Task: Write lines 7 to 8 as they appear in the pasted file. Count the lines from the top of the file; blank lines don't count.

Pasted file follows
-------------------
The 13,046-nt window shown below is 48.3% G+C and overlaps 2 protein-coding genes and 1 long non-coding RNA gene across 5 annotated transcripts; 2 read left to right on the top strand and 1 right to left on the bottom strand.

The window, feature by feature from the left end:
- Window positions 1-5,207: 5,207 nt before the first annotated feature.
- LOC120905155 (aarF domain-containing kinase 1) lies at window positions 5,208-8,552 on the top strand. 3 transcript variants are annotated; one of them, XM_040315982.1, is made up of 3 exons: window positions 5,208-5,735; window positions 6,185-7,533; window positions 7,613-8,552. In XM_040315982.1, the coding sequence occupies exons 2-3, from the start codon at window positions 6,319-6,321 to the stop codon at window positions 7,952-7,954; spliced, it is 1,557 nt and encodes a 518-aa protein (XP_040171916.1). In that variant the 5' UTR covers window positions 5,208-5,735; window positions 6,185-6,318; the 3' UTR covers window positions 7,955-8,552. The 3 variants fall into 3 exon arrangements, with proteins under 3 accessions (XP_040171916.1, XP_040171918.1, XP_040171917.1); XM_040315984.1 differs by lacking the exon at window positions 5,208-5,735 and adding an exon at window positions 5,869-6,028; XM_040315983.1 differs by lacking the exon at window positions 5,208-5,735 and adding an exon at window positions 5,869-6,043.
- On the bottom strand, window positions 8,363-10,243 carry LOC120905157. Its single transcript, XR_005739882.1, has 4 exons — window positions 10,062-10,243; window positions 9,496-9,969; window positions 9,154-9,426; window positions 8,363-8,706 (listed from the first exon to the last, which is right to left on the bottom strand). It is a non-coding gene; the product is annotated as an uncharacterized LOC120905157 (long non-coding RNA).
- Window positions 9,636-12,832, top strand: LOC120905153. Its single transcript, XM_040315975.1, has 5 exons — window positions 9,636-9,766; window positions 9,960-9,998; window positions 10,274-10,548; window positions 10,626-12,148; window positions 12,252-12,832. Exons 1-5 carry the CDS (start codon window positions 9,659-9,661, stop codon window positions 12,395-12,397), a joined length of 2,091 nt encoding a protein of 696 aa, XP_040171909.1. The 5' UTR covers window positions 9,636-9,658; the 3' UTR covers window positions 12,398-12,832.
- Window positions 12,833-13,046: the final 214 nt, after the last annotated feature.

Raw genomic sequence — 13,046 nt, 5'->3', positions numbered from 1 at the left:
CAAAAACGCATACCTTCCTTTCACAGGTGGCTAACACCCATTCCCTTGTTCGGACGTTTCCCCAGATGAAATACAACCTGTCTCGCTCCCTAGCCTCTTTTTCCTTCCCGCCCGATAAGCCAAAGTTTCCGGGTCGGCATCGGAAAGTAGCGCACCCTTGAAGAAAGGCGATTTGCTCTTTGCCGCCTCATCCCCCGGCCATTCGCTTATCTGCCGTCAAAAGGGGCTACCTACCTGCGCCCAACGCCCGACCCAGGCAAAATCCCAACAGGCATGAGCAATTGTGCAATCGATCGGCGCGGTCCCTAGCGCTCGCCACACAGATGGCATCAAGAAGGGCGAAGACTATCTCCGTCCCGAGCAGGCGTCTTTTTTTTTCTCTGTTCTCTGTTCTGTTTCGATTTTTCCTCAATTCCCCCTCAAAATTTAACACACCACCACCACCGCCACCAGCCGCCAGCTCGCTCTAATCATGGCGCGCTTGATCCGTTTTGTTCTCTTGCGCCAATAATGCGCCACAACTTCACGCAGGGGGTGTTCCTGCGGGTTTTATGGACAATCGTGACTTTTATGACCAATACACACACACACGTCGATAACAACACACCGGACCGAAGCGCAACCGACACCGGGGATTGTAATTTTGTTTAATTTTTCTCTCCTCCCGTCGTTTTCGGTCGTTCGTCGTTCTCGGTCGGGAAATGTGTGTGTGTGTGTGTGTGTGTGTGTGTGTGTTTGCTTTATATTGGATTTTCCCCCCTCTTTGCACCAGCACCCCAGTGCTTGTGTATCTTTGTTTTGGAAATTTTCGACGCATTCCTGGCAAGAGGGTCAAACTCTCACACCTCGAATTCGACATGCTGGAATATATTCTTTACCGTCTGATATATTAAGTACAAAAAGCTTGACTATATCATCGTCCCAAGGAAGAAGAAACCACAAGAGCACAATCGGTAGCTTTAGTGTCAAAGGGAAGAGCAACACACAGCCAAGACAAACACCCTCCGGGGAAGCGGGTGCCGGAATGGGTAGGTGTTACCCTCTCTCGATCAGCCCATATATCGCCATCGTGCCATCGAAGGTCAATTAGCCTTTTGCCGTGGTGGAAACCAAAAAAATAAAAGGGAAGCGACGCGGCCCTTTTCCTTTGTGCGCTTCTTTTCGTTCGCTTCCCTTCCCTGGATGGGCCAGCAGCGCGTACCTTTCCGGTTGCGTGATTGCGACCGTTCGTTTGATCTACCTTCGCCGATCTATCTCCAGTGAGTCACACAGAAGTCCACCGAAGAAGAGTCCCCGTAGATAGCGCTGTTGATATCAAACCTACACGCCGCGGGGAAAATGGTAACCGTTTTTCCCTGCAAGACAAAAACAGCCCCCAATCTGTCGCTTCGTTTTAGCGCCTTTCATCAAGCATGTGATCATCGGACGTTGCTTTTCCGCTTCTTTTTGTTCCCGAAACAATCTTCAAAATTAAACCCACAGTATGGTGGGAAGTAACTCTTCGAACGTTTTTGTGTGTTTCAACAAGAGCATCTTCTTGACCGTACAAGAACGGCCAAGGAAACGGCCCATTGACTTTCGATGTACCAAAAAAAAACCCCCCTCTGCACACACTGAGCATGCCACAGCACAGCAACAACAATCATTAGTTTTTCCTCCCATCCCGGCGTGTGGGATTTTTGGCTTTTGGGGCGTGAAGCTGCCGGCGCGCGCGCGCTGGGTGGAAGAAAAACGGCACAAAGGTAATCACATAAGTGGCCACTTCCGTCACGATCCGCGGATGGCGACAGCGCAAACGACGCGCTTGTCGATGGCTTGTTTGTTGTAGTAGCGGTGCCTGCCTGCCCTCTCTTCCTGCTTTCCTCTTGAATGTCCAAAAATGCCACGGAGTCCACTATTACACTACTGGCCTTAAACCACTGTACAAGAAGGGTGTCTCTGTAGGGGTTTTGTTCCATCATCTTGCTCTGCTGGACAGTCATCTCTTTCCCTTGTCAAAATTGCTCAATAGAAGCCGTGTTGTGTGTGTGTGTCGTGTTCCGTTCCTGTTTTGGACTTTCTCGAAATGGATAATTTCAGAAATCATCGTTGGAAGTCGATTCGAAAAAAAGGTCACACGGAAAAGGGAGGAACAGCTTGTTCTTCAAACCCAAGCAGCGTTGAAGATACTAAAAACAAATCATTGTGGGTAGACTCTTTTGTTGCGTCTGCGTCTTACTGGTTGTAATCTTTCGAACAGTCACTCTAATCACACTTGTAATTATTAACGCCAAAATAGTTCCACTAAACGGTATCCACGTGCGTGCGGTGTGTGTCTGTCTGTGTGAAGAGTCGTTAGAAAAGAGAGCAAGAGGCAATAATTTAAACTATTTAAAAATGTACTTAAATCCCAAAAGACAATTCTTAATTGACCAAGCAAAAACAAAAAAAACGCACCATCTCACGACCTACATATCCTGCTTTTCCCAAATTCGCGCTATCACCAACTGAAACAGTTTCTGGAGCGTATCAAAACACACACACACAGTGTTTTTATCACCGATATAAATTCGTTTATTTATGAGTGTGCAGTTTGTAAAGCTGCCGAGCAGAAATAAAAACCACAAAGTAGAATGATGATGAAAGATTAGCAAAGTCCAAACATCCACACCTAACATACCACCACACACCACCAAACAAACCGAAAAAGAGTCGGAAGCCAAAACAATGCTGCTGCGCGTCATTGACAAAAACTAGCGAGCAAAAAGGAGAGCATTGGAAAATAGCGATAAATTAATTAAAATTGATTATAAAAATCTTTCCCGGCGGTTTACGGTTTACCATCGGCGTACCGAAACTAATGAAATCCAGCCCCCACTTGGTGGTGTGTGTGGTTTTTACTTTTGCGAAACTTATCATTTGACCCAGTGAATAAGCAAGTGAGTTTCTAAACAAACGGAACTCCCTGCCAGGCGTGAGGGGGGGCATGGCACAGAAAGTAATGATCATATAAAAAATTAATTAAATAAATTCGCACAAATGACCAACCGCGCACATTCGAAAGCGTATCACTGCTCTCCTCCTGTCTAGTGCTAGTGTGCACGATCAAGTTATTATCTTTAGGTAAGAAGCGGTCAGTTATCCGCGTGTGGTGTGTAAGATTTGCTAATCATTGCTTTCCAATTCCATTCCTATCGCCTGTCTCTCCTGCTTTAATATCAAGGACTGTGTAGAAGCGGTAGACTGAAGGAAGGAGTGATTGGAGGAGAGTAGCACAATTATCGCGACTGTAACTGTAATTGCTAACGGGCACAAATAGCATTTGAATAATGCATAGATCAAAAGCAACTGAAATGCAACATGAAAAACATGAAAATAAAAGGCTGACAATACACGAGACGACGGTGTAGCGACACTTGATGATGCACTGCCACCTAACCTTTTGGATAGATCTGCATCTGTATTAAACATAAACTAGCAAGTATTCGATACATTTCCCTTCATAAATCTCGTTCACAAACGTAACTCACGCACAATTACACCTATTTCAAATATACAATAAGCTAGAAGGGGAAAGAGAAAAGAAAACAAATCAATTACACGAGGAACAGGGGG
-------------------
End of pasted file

- Window positions 12,833-13,046: the final 214 nt, after the last annotated feature.

Raw genomic sequence — 13,046 nt, 5'->3', positions numbered from 1 at the left: